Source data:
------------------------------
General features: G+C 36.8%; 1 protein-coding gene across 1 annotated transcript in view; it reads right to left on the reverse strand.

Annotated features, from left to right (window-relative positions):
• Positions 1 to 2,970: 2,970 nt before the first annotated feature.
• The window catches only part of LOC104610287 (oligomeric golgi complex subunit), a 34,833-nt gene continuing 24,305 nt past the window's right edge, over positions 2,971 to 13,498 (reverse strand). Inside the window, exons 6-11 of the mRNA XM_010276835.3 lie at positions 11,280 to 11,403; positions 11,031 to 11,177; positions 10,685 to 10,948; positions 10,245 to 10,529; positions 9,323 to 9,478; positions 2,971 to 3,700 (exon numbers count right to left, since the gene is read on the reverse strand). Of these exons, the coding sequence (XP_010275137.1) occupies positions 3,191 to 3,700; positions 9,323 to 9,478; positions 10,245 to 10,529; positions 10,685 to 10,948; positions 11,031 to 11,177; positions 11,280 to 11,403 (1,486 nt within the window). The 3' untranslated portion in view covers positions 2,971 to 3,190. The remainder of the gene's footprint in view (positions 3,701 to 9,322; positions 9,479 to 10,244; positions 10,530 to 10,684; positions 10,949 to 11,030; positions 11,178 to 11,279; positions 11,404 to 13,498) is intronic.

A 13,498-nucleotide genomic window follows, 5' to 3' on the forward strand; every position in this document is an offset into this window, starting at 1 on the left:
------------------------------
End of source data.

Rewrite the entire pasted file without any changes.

General features: G+C 36.8%; 1 protein-coding gene across 1 annotated transcript in view; it reads right to left on the reverse strand.

Annotated features, from left to right (window-relative positions):
• Positions 1 to 2,970: 2,970 nt before the first annotated feature.
• The window catches only part of LOC104610287 (oligomeric golgi complex subunit), a 34,833-nt gene continuing 24,305 nt past the window's right edge, over positions 2,971 to 13,498 (reverse strand). Inside the window, exons 6-11 of the mRNA XM_010276835.3 lie at positions 11,280 to 11,403; positions 11,031 to 11,177; positions 10,685 to 10,948; positions 10,245 to 10,529; positions 9,323 to 9,478; positions 2,971 to 3,700 (exon numbers count right to left, since the gene is read on the reverse strand). Of these exons, the coding sequence (XP_010275137.1) occupies positions 3,191 to 3,700; positions 9,323 to 9,478; positions 10,245 to 10,529; positions 10,685 to 10,948; positions 11,031 to 11,177; positions 11,280 to 11,403 (1,486 nt within the window). The 3' untranslated portion in view covers positions 2,971 to 3,190. The remainder of the gene's footprint in view (positions 3,701 to 9,322; positions 9,479 to 10,244; positions 10,530 to 10,684; positions 10,949 to 11,030; positions 11,178 to 11,279; positions 11,404 to 13,498) is intronic.

A 13,498-nucleotide genomic window follows, 5' to 3' on the forward strand; every position in this document is an offset into this window, starting at 1 on the left: